Each Mind a Kingdom

I know I said I was going on hiatus this summer, but this book was too good not to share before I get back into a regular posting routine again! This post contains some affiliate links. Thank you for your support of kindism.org


I was first introduced to  Each Mind a Kingdom: American Women, Sexual Purity, and the New Thought Movement, 1875-1920 by Beryl Satter by a fellow former-CS. Her copy was was full of margin notes and post-its, and the back cover had high praise from Gillian Gill, who wrote one of Ms. Eddy’s authorized biographies.

Each Mind a Kingdom, firmly places Ms. Eddy in the historical context of the New Thought movement, as an undeniable student of Quimby, and inspiration for several prominent New Thought leaders (aka renegade students), one of whom, Emma Curtis Hopkins, went on to inspire a much larger group of prominent individuals in the New Thought movement.

Satter touches on Ms. Eddy’s control of the Christian Science “brand” through copyright and church structure, verses the New Thought movement’s lack of organized framework, and popular teachers having their own followings/ideas. When you think of Christian Science, you think of Ms. Eddy, when you think of New Thought there are nearly a dozen big names who have influenced the movement over the years, each adding their own interpretations and ideas to the mix.

Each Mind a Kingdom, is a dense read, heavy on the historical and sociological aspects of the New Thought movement. It also addresses the evolution of the New Thought ideas from Quimby, through his primary students: Dresser, Eddy and Evans, and their students, and so on, as they are modified, re-worked, and shared.

Satter discusses the social and economic conditions in which these ideas began, and why they were popular with white, upper and middle class women. New Thought provided women a platform with which to make, among other things, social reforms, and economic opportunities through income from faith healing, lectures, pamphlets, and teaching.

I highly recommend Each Mind a Kingdom for anyone who is interested in the origins of Ms. Eddy’s and New Thought ideas, as well as the broader context in which Ms. Eddy began her religion.

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The Healing Revelations of Mary Baker Eddy

The following is a review of The Healing Revelations of Mary Baker Eddy: The Rise and Fall of Christian Science by Martin Gardner, as written by guest contributor Bacon.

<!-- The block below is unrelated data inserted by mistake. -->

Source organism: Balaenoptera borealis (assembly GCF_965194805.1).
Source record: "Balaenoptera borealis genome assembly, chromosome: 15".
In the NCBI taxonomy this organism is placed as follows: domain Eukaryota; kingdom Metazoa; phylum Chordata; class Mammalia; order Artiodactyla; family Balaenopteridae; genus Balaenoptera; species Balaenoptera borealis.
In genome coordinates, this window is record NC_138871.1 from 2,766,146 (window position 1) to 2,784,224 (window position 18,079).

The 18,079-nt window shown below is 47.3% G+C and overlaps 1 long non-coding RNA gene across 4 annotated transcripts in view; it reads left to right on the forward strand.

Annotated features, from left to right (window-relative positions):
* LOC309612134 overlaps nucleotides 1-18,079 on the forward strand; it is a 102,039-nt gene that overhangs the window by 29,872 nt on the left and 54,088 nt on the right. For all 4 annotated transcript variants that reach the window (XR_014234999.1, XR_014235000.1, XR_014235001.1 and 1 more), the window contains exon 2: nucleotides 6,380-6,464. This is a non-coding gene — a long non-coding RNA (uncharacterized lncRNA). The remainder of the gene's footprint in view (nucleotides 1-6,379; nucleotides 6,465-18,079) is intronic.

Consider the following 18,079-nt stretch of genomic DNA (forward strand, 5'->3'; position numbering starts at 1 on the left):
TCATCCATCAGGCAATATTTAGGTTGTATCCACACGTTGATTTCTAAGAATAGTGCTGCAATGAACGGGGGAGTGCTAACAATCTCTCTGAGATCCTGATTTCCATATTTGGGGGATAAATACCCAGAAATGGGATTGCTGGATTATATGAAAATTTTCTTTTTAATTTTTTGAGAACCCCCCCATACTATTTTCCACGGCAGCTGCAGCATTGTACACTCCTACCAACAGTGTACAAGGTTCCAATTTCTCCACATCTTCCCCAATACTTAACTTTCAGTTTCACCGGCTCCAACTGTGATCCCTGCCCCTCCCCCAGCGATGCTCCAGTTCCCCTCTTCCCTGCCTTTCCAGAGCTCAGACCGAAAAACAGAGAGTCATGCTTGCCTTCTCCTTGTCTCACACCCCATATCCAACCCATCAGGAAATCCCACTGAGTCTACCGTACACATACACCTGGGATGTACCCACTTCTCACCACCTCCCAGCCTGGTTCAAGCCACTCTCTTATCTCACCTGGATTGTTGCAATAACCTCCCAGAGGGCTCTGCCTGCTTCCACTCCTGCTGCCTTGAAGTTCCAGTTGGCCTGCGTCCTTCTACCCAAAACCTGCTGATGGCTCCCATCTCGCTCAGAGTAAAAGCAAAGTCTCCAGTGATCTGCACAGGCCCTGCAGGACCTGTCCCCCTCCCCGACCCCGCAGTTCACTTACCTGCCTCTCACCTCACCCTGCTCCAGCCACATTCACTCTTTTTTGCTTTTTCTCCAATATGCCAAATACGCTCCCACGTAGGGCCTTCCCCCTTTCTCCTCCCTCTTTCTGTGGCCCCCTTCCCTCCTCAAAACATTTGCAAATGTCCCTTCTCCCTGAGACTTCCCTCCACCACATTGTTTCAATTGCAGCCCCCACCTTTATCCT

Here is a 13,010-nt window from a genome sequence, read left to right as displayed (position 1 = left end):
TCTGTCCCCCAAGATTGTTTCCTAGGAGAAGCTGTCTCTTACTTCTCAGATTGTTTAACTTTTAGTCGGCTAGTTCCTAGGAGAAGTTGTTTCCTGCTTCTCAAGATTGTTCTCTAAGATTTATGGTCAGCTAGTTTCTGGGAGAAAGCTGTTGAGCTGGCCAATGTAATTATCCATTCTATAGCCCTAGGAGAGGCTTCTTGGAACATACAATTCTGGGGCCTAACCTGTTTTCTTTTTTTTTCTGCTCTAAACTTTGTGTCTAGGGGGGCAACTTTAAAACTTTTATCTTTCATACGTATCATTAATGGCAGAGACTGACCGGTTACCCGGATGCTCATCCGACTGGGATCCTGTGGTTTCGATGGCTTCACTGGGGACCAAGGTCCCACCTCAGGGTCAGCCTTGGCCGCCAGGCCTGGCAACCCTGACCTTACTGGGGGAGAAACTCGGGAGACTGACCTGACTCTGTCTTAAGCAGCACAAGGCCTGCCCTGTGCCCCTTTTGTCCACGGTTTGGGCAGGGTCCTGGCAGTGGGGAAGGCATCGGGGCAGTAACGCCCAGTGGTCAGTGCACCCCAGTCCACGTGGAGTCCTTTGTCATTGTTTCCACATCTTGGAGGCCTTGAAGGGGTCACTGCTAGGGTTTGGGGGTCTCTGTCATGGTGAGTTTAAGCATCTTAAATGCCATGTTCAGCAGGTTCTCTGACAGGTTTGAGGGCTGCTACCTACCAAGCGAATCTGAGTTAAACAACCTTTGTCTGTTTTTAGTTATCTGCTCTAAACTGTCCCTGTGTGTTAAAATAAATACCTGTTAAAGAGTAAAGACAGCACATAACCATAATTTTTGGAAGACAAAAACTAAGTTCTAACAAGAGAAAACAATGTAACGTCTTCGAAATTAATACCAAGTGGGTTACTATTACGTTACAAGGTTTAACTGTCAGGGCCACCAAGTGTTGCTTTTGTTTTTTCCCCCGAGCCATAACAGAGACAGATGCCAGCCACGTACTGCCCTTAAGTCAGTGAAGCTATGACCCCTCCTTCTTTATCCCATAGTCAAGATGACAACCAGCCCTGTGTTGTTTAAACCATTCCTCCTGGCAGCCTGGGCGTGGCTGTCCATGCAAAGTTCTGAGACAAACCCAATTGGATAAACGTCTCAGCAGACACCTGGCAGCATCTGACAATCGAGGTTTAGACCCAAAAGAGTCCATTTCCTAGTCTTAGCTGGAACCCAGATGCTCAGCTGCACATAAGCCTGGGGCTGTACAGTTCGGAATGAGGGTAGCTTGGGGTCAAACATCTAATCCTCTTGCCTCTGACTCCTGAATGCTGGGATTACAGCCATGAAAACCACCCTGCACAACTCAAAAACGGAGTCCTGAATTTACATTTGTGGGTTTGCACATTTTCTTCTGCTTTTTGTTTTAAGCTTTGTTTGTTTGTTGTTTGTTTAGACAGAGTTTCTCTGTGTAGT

UnknownTo be entirely honest, I’m incredibly glad that I read God’s Perfect Child (Fraser) before trying to wrap – nay – braid – my brain around, among, betwixt the texts within this scrambled maze of original sources (cool!) and snide criticism (oy). The Healing Revelations seems quite promising from the aspect of historical context, and it provides ample fodder from original sources that are almost as dated and contrived as Science and Health…. it’s good to have the context filled in a bit that Fraser referenced. HOWEVER, Fraser was able to keep her work ordered, objective, relatively unbiased and easily accessible by the layperson. Gardner throws you on a literary rollercoaster.

Perhaps Gardner’s work seems a more challenging read because it is so dated; constant references to celebrities (Shirley MacLaine gets 
plenty of coverage) and the assumption that readers were adults of the 70s or 80s (or aware of the gossip at the time) is a bit daunting. Apparently the book started as an article and it grew with frustration and the absurdity of the religion — that much definitely rings true.

Healing Revelations is a work plainly written out of frustration and would easily be dismissed by active Christian Scientists or their sympathizers because of the author’s obvious bias. The nature of the book, of course, spirals in and out of various issues within the religion and keeps self referencing in order to touch on relevant points as often as they surface, but detracts from the overall readability. It does flesh out some of Mary Baker Eddy’s life and legal adventures, along with her perceived competition and the offshoots of the religion which are not as thoroughly covered in other texts.

It’s not a short read, though you’d expect it to be. It’s certainly not an easy read. Much of the content focuses on the plagiarism claims of the Quimby era and how Christian Science influenced/was influenced by the New Thought movement. Overall, the book does give perspective as to how CS was able to gain such a rapid foothold when it did, which isn’t as clearly outlined in Fraser’s book, but it goes to such lengths that it bogs in the personal lives of MBE’s contemporaries and loses traction.